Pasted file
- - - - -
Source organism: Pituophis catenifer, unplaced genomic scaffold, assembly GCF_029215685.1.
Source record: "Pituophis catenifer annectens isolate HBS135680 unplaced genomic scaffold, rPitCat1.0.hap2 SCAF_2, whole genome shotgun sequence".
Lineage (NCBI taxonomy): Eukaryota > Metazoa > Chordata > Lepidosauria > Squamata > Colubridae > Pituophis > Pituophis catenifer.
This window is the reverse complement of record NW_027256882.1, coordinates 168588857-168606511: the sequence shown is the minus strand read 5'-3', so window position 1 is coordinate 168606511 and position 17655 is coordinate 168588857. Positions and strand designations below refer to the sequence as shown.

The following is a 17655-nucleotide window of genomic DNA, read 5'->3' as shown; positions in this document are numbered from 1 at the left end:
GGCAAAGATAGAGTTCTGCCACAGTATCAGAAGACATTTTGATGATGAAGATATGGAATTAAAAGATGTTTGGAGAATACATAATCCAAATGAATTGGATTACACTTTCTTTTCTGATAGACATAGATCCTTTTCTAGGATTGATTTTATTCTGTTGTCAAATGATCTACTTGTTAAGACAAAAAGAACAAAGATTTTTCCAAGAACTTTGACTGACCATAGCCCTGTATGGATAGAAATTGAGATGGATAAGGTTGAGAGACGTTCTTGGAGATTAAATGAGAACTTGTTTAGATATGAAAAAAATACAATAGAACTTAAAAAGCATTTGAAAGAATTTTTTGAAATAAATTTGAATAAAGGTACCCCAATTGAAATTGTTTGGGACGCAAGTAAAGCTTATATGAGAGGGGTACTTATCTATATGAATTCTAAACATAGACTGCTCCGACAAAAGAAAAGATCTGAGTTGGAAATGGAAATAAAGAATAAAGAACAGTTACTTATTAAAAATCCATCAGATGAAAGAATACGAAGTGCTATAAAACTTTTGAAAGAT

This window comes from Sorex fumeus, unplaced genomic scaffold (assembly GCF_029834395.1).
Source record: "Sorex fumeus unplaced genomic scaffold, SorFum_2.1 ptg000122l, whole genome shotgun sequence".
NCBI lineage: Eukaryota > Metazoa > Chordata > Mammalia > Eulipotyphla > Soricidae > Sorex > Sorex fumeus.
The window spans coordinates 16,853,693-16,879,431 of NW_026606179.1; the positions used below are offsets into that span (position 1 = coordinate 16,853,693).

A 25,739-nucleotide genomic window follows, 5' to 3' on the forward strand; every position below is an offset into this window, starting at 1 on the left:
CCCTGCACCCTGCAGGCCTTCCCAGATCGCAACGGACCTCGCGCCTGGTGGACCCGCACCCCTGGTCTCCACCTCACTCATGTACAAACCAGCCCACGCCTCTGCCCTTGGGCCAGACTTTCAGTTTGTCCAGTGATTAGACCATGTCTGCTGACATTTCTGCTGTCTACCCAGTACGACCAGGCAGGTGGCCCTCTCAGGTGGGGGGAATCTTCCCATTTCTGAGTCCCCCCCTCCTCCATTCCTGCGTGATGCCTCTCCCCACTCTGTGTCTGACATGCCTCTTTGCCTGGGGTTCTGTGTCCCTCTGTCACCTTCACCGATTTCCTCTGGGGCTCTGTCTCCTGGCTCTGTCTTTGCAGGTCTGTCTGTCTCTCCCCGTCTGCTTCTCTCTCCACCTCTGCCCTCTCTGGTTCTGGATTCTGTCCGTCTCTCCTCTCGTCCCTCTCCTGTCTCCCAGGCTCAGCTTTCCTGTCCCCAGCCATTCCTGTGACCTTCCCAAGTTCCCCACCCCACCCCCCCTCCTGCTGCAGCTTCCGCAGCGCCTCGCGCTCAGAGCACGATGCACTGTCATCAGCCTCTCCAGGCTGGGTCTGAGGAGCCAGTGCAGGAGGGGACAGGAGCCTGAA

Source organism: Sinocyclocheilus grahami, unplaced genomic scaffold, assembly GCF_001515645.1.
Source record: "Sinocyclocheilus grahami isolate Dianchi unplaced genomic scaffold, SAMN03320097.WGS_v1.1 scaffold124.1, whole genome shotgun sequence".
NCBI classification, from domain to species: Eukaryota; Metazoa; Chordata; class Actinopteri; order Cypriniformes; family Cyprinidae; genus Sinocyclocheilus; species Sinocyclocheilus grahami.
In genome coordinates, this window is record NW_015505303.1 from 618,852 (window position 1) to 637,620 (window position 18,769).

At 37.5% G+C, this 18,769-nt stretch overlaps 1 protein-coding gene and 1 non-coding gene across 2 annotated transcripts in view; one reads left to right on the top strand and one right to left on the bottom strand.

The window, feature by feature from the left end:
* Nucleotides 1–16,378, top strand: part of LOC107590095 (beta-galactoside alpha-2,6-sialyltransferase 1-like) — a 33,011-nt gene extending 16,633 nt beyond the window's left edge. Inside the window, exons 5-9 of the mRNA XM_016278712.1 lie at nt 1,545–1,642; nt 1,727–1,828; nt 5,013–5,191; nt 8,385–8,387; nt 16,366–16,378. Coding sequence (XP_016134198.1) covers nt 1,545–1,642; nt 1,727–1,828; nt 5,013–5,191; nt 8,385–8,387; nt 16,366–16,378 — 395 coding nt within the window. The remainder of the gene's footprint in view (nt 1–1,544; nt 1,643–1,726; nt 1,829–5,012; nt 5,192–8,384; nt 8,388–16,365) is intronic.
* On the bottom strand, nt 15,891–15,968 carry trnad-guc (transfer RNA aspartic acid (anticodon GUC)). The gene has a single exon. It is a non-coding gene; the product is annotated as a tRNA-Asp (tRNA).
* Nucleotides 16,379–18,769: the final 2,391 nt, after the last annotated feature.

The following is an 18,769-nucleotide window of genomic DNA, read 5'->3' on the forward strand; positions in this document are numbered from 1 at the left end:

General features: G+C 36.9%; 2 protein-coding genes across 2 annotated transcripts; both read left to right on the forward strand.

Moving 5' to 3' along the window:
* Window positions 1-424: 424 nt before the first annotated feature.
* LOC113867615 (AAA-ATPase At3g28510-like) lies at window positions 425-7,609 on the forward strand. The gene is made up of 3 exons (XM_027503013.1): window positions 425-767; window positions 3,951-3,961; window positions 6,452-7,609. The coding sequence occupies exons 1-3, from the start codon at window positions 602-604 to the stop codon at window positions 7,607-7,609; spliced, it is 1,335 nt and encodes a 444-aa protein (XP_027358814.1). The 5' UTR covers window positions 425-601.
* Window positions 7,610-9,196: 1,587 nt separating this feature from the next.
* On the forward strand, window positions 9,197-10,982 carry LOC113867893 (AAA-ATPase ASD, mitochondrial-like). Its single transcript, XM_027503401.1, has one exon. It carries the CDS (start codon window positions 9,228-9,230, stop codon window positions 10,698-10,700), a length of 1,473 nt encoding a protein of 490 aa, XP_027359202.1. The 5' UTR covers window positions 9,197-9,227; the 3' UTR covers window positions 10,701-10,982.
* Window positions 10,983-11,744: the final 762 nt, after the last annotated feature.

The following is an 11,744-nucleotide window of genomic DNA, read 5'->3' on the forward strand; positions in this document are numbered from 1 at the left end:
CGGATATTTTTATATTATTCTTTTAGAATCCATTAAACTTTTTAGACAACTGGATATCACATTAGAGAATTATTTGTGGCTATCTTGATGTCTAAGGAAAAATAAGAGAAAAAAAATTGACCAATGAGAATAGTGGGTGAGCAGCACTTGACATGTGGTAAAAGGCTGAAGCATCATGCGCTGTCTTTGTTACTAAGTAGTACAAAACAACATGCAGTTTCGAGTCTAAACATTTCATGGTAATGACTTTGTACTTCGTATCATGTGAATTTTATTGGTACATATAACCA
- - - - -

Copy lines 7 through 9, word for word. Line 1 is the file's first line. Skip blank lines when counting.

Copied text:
This window comes from Sorex fumeus, unplaced genomic scaffold (assembly GCF_029834395.1).
Source record: "Sorex fumeus unplaced genomic scaffold, SorFum_2.1 ptg000122l, whole genome shotgun sequence".
NCBI lineage: Eukaryota > Metazoa > Chordata > Mammalia > Eulipotyphla > Soricidae > Sorex > Sorex fumeus.